“How can he have so many mothers?” A divisional accountant general, administration (DAG-Admin.), Ramam (name changed), thundered.
He sounded exasperated. This was many moons ago. He was speaking about a wily employee, Ganesh (name changed), to his peers. This is a real story of the AG Office, Allahabad, as told to me by a DAG friend.
Everyone knew that Ganesh was cunning, with wit and a sharp tongue. He was best avoided. This was the mantra among senior officers.
But, Ramam, a forthright and strict officer, would not have any of these. He instructed his personal staff to get Ganesh’s file and go through it with a fine comb. He was in service for nearly two decades by then. A leave application of Ganesh triggered Raman’s rage. Third time in ten days he had stated, “Kripa ek din ka awkash pradaan kareN. Mere Mata ji ka dehant ho gaya hai (Please grant a day’s leave. My mother has passed away).” With Ramam’s working knowledge of Hindi, his inference rightfully was how his mother could die thrice in 10 days!
After toiling for a month, grudgingly, his staff had submitted him the elaborate tabulation – at that time computer and spreadsheets were not in vogue. In a little over 19 years of service, Ganesh’s mother(s) had died 81 times!
Ramam was hopping like a cat on a hot tin roof. The DAG Admin. Was insistent on issuing a show cause notice, followed by suspension, thorough enquiry and dismissal of that scoundrel called Ganesh.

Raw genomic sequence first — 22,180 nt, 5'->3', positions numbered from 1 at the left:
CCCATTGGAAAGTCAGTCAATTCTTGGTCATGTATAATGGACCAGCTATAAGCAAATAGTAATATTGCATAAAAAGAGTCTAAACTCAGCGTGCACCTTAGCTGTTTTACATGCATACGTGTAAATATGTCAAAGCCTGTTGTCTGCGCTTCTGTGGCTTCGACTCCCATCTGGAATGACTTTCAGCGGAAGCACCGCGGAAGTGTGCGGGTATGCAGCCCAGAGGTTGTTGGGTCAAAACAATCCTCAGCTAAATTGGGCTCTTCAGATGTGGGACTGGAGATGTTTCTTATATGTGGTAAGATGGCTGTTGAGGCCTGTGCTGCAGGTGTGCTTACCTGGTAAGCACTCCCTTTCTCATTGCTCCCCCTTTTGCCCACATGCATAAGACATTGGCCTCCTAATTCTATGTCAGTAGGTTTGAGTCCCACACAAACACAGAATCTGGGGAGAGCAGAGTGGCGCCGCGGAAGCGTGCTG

His peers dissuaded him. But, he was not ready to relent. However, he heeded to the advice of a senior and decided to seek a verbal explanation from Ganesh before initiating the disciplinary action against him. He was also advised that he should have some of his fellow officers with him, in his chamber, as possible alibi, when Ganesh was summoned.
Though Ramam did not quite understand why so much caution was advised, he agreed to do as advised. That evening, at 4pm, he and three other officers, were having tea in his chamber. Immediately after, Ramam asked his staff to summon Ganesh.
When Ganesh came in, bowing respectfully to all, an epitome of politeness, Ramam asked him, sternly, “How many mothers you have?”. Wily Ganesh got the flow. He answered, “Sir, aap logon k jaise, sirf ek (Sir, like you all, just one.”).